The spiffy latest edition of The 10,000 Days Newsletter ships early tomorrow morning. Here is the lead piece from the previous issue. Want to subscribe? Sure you do. Just look to grey bar atop this page and follow the instructions.
I have been on the road for the last nine days, which is why this issue of the newsletter is a tad late. Yesterday, I was perusing the magazine rack in a Cincinnati bookstore when I happened on what appeared to be its Male Anxiety section. Lots of titles about guns and the rugged outdoor life and combat readiness and home security. Such as the one shown below, Skillset—Redefining the Alpha Lifestyle. More alarming was Recoil, which appeared to be dedicated to reaching an audience of white men who are convinced they must be armed to the teeth to repel, I don't know, hordes of Guatemalan children or ISIS in Chicago or the US government when it finally obeys its New World Order overlords and comes for all the guns. Recoil was a thick—like a half-inch of heavy stock—expensive journal fat with advertising for companies shilling products that could have only one purpose—equipping you to kill people, and kill them in clusters.
What these magazines play on is the (apparently) rampant fear among uncounted American men that not only their status as king of the mountain but their masculine identities are in mortal peril. Unless they are vigilant, prepared, and equipped with enough ammunition to gun down the Macy's Thanksgiving parade, at any moment they mighty lose everything that matters to them—their guns, their women, their country, their balls. Lose them to the government, to black people, to East Coast elitists like me, I don't know, the enemy is not well defined.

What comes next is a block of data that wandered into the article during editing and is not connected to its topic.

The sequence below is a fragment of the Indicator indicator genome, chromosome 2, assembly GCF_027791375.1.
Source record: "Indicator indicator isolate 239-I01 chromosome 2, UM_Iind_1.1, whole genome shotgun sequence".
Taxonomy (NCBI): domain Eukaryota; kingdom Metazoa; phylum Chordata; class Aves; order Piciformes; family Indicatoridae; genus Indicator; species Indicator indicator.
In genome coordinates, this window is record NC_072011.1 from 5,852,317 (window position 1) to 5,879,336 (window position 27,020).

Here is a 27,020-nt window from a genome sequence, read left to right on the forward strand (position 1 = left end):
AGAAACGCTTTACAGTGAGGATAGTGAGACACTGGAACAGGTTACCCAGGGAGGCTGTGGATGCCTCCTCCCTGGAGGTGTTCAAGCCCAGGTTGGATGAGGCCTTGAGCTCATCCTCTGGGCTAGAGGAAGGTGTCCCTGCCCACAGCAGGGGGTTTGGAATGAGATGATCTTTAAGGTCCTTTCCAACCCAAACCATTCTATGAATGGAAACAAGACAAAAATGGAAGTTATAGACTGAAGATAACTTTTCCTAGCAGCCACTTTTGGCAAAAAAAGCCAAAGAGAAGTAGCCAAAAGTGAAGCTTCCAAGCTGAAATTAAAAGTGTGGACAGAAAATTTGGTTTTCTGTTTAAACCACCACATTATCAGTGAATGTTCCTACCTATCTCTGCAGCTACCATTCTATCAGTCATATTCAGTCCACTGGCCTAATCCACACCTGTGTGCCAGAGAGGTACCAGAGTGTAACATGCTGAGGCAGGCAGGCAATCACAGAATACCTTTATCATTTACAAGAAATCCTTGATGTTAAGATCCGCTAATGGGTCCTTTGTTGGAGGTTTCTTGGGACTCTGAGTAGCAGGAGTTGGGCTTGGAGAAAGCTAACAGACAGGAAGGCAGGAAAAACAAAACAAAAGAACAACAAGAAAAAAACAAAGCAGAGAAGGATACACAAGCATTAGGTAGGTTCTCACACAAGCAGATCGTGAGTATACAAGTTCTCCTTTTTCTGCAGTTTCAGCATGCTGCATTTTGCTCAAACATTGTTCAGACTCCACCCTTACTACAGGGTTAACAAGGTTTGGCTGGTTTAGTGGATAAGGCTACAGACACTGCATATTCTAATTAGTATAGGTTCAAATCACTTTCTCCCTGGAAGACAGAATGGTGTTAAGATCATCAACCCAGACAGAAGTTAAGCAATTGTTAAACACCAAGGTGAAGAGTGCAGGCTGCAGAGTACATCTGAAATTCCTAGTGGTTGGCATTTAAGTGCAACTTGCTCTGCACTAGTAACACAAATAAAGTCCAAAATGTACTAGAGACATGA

That publishers and advertisers will cynically exploit this anxiety should be no surprise. But that so many American men, many of whom surely had upbringings similar to mine, see life through this prism of paranoia and fundamental insecurity? That sets me back. There's a parallel universe out there, and that's a problem. What's a problem is that I have to come across magazines like these to realize it's out there. Nobody I know, not one person, would have anything in common with a subscriber to Recoil or Skillset, any contact with that level of alienation and that way of measuring what makes a man a man. I might as well be reading field notes on another species of hominid. And that creeps me out in so many ways.